Do tell me if I'm wrong. An overheated condenser will easily cause a pressure build up in the system. I have done air on many cars and have never seen a relief valve. Stop Mickey Mousing around and fix the system correctly. So I went out there today and hooked up a good ground and battery positive to the compressor to see if still worked.
Hence when you overfilled to 80 psi on the low side, the valve did not blow. We test systems with the doors open, fan on high, and the engine speed at 1500 to 2500 rpm for a reason. He replaces the fan and drops the car off at my office, saying the problem is solved. I went to the lounge and after sitting there for 5 minutes annoyed I walked out and asked for my car and left. And that little F'er was spraying R134 all over the place.
But to awesome forums like this, the web, and people willing to share and help, we are going to put out those businesses that think short term. What are you waiting for? Or ride around in the heat! Once you replaced the relief valve, how did you recharge the system? The nozzle to recharge is the low end and I'm wondering if the relief valve has tripped and closes a switch of sorts to retain the high pressure in the system on the low end to prevent my particular circumstance from becoming worse. Normally the compressor is cycled on and off during its operation, is it the job of the same switch to cycle it on and off? Also, when i plug the compressor into the cars pigtail, it doesn't work. I might just put a little in to avoid another failure but be able to get some cool air. It's also possible some problem like a stuck relay has caused the compressor to run when it's not supposed to, when the fan wasn't on either.
So here's where I'm at. Is there any troubleshooting procedures to check solely for the pressure release valve on the top of the compressor? There is a slight possibility that he screwed up and didn't flush properly or he got some air in the system. The collected solids settle at the bottom of the separator until exiting via the purge system. A hexagonal bolt with a circular stupid looking thing inside it. We deliver anywhere in the United States and orders are shipped instantly from our host of strategically placed warehouses all over the country. The expansion valve is accessed inside the car just in front of the evaporator. They were happy to do this for free! You can do this whole job yourself, guages are the first sep.
In some cases there's some validation to his diagnosis charge but in this situation the guy wasn't listening and it was a sin for him to open the hood. So the high side will build up pressure and eventually, blow the relief valve. When shopping around for a valve, see to it that the valve is designed and built according to the year, make, and model of the vehicle. Otherwise, the valve won't be able to control the pressure of the refrigerant and may easily break apart and develop leaks. The pressure switch is for safety purposes only. There is a safety switch bolted on the filter that is supposed to cut off the clutch if the pressure gets too high.
It has ~65K miles and has worked fine. Quality The valve has to be made of high-grade raw materials, so it can withstand pressure and regulate it effectively. Check it with soapy water. But if you're not sure of what to do, you can have a trusted mechanic take a look at it for you instead. I've had the valve in my old E23 blow off great clouds of R12 after shutting the car off and restarting after a few minutes. As a result the fan settings determine the volume they pump by virtue of evaporation rates of the freon to maintain a predetermined evaporator temperature of 35F. It never would cool properly.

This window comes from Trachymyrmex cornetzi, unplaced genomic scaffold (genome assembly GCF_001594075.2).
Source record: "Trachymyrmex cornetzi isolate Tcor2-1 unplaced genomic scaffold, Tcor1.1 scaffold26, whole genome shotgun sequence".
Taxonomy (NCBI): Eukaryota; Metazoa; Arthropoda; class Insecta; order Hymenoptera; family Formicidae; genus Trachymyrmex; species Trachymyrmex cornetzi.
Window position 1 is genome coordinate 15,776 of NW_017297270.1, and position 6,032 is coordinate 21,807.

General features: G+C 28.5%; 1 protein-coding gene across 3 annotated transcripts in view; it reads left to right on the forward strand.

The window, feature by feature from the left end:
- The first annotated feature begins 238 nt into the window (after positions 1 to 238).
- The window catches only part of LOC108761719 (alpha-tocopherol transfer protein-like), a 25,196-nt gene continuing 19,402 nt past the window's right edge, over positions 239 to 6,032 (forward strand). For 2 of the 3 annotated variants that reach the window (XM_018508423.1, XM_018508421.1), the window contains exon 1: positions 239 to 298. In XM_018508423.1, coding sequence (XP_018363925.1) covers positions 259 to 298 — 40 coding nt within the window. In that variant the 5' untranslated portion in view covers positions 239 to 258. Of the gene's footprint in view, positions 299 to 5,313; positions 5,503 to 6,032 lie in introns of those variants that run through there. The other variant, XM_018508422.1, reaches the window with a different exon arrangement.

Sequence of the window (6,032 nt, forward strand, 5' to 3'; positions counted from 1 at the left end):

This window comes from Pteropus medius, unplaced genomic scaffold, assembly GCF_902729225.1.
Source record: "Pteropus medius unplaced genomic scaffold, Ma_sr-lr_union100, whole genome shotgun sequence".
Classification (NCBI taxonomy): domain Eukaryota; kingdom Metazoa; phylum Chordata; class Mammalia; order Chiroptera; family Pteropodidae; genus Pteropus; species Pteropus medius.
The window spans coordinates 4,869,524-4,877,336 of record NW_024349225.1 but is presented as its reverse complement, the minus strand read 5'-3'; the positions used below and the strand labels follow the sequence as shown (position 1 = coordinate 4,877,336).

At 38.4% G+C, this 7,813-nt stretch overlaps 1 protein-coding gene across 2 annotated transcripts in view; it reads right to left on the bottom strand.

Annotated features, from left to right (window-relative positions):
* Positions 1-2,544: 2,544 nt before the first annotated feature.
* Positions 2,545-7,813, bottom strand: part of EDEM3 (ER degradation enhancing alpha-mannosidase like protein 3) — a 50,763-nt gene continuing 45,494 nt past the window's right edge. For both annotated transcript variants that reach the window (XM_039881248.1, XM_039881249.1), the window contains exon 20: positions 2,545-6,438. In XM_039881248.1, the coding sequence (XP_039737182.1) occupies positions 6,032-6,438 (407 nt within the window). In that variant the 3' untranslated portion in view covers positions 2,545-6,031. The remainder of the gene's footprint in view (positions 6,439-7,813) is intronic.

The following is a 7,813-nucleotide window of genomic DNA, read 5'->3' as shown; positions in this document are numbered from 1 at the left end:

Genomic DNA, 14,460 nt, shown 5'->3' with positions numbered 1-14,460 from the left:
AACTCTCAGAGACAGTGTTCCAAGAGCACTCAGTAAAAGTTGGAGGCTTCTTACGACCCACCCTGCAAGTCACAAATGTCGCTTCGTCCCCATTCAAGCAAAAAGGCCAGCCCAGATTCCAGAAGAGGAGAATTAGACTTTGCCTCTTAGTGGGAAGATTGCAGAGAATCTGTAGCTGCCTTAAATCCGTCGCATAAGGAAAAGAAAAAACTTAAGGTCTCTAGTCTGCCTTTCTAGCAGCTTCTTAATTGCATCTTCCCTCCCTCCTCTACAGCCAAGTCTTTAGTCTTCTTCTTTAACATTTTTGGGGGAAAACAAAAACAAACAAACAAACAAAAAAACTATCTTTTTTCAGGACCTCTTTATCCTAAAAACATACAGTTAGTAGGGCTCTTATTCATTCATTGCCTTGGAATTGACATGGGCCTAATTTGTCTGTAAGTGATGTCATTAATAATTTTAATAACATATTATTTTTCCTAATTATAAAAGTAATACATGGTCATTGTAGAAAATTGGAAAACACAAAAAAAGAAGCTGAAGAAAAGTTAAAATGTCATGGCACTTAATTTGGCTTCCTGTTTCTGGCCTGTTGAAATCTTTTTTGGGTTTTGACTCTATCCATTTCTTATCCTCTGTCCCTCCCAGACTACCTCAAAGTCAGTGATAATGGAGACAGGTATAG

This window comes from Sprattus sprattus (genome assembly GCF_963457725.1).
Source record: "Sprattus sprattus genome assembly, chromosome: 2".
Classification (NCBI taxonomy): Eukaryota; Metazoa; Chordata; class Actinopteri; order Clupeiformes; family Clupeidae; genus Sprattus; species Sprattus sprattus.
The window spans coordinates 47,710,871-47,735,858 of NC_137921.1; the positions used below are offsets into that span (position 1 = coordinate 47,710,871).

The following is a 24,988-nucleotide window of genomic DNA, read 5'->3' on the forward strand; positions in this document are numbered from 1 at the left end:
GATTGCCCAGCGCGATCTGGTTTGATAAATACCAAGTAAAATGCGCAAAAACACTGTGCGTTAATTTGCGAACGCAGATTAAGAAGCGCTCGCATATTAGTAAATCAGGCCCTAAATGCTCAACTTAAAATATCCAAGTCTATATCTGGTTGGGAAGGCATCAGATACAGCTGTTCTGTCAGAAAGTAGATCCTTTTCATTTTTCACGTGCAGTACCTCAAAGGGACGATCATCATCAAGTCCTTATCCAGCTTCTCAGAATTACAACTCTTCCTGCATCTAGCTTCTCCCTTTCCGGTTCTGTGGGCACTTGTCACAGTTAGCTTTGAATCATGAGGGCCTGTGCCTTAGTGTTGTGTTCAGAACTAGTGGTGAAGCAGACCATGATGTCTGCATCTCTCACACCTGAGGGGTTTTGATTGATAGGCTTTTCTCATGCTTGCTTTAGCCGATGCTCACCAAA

A recent poster had sucess doing this with his honda, try a search. I also have a 2003 Galant 2. It has to be to check the low side line. I opened the hood and it was a little smokey. I'll also swap relays to see if that is causing the problem. Tim ------------------------- To thine own self be true.
Could it be due to a defective expansion valve? As for most of us, I believe we are willing to pay for quality professional work but on the same token we don't want to get screwed either. Maybe if you shut the car off and turned it on right away you could recreate the blow off. But if you don't want to fool with Ac systems, then have the shop pull the vacuum and recharge the system. I didn't see any leaks. I put a new valve in and vacuumed and recharged and was able to get pressures to 200psi before it release again. If the compressor is over-pressurizing, the internal regulation mechanism is failed and the compressor will need to be replaced or overhauled the latter not being an option.
Even if you are lucky enought to put in the exactly correct amount of refrigerant, it will blow out the relief valve when the car is stopped for a few minutes. No sure what is going on. Can you give me some advice; tell me what to look for at this point? Any insight on this matter would be greatly appreciated. If that blow out disc on the compressor is blown time for a new compressor. Recharging by pressure is very difficult with the changing ambient temps etc. Something else that I forgot to mention earlier is that I hear a lot of hissing from the the new expansion valve.
Dad's Auto Jeff and Inman - You guys rock! Best of all, all of our items are heavily discounted and you may save as much as 70% from regular prices. Shopping online in the U. How did you ask for it with the dealer? I figure the dye isn't circulating since most of the C134 has sprayed out. You really need to measure the pressure when it is happening to see if it is indeed abnormally high. It will stay closed under all the time all normal operating conditions.